Taylor also provided the following testimony. When he arrived at the location where the defendant was pulled over, the defendant's automobile was positioned such that it was on the curb and sidewalk area. During Taylor's initial investigation of the defendant, she had an odor of alcohol coming from her mouth, was swaying heavily, had red, glossy eyes and appeared to be quite intoxicated. The defendant stumbled and swayed as she walked to the sidewalk. Several field sobriety tests were performed on the defendant. Taylor observed nystagmus at maximum deviation and lack of smooth pursuit in both of the defendant's eyes when another officer administered the horizontal gaze nystagmus test. In the walk turn test, the defendant did not walk heel to toe on any of her steps, did not walk in a straight line, lost her balance and did not perform the turn correctly. After the defendant attempted to perform the one leg stand test, Taylor stopped the test because he thought the defendant might fall due to her level of intoxication. The defendant refused to take a Breathalyzer test after she was arrested.14

Regardless of any inference the jury may have drawn from the state's missing witness comments, the foregoing evidence was not significantly undermined by the defendant's testimony and provided a compelling case for conviction. In addition, the state's reference to missing witnesses was isolated to two nearly identical comments during its closing argument and rebuttal, such that they were infrequent in relation to the totality of the evidence and arguments presented at trial. In light of all of the evidence, we conclude that the jury's verdict was not substantially swayed by the admission of the state's isolated missing witness references, such that we have a fair assurance that the defendant received a fair trial. Therefore, the court's error was harmless.

B

We now turn to the defendant's claim that the state engaged in prosecutorial impropriety. “[A] claim of prosecutorial impropriety, even in the absence of an objection, has constitutional implications and requires a due process analysis under State v. Williams, 204 Conn. 523,535–40,529A.2d653(1987).” (Internal quotation marks omitted.) State v. Burgos–Torres, 114 Conn.App. 112, 120, 968 A.2d 476, cert. denied, 293 Conn. 908, 978 A.2d 1111 (2009). Failure to provide notice to the court and opposing counsel of a missing witness argument before making such an argument, can constitute prosecutorial impropriety. See State v. DeCarlo, 92 Conn.App. 565, 571, 887 A.2d 378 (2005) (holding prosecutorial impropriety occurred when prosecutor invited jury to draw adverse inference from absence of defense witness and did not provide prior notice of argument, in violation of Malave ); State v. Orellana, 89 Conn.App. 71, 108–109, 872 A.2d 506 (holding prosecutor's argument constituted impropriety when prosecutor commented on defendant's failure to call his brother as witness without providing notice to court and defendant as required by Malave ), cert. denied, 274 Conn. 910, 876 A.2d 1202 (2005).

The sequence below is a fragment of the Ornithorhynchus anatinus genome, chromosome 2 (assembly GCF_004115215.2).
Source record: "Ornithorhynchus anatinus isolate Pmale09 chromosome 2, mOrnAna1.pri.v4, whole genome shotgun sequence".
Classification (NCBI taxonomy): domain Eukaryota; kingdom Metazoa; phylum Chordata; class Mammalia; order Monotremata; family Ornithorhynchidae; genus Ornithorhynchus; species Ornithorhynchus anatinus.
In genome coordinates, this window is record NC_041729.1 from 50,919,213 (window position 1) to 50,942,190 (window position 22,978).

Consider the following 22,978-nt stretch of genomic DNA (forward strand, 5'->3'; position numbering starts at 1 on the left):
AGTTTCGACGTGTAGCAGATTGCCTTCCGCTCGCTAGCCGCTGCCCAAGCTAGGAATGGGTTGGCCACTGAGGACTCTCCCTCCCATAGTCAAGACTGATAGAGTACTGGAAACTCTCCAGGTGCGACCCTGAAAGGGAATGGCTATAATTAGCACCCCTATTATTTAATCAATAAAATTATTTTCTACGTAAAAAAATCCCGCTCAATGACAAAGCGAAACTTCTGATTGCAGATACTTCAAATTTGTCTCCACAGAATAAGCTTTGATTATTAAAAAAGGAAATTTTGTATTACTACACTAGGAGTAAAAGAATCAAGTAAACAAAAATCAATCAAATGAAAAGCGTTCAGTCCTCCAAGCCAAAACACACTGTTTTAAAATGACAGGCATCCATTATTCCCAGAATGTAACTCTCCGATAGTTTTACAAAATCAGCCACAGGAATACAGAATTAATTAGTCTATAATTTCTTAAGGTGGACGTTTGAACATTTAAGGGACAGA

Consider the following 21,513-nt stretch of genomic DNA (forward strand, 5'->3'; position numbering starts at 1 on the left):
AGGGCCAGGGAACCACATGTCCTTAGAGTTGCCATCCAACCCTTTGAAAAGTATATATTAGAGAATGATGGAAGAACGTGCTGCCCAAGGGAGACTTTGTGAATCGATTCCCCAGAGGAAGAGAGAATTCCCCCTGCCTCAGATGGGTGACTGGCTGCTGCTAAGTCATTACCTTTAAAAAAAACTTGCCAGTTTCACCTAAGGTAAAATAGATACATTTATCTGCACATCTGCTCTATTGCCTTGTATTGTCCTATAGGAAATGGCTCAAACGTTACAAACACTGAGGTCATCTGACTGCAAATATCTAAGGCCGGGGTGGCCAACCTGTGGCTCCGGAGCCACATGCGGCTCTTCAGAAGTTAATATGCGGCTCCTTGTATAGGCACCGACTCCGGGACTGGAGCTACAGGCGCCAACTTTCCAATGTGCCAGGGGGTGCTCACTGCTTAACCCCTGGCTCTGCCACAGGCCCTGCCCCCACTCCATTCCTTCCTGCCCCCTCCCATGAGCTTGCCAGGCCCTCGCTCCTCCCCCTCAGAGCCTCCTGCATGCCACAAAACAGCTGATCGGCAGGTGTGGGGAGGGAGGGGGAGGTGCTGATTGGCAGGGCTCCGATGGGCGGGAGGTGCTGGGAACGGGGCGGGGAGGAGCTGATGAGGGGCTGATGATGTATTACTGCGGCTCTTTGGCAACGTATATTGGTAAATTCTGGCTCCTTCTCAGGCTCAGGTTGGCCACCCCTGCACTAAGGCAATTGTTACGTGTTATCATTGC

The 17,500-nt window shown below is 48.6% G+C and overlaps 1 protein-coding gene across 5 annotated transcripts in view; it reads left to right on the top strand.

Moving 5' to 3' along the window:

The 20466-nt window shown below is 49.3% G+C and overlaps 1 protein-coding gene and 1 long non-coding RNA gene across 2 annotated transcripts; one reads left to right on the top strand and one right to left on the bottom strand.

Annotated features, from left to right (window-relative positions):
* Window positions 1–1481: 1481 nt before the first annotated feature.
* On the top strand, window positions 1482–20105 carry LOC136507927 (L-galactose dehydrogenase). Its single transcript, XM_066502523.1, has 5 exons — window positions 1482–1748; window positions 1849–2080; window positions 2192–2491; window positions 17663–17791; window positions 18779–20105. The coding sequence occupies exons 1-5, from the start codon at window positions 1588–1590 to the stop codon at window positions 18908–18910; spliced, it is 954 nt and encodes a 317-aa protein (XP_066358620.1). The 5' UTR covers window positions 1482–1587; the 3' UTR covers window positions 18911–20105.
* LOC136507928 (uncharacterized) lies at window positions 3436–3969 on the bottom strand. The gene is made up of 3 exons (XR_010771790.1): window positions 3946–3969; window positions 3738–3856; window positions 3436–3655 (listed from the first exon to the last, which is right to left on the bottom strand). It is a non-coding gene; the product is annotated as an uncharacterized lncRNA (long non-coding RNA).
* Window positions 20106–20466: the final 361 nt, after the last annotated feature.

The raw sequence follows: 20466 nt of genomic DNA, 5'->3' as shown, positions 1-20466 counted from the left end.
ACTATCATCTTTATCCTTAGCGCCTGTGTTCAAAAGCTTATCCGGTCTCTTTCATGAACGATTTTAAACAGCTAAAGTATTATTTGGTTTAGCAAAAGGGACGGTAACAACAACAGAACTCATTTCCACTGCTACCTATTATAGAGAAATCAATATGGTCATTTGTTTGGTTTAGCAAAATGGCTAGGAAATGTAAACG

“[T]he touchstone of due process analysis in cases of alleged prosecutorial [impropriety] is the fairness of the trial, and not the culpability of the prosecutor․ In analyzing claims of prosecutorial [impropriety], we engage in a two step analytical process. The two steps are separate and distinct: (1) whether [impropriety] occurred in the first instance; and (2) whether that [impropriety] deprived a defendant of his due process right to a fair trial. Put differently, [impropriety] is [impropriety], regardless of its ultimate effect on the fairness of the trial; whether that [impropriety] caused or contributed to a due process violation is a separate and distinct question that may only be resolved in the context of the entire trial․ We also note that in order to prove prosecutorial [impropriety], the defendant must demonstrate substantial prejudice by establishing that the trial as a whole was fundamentally unfair and that the [impropriety] so infected the trial with unfairness as to make the conviction a denial of due process.” (Internal quotation marks omitted.) State v. Martinez, 95 Conn.App. 162, 178–79, 896 A.2d 109, cert. denied, 279 Conn. 902, 901 A.2d 1224 (2006).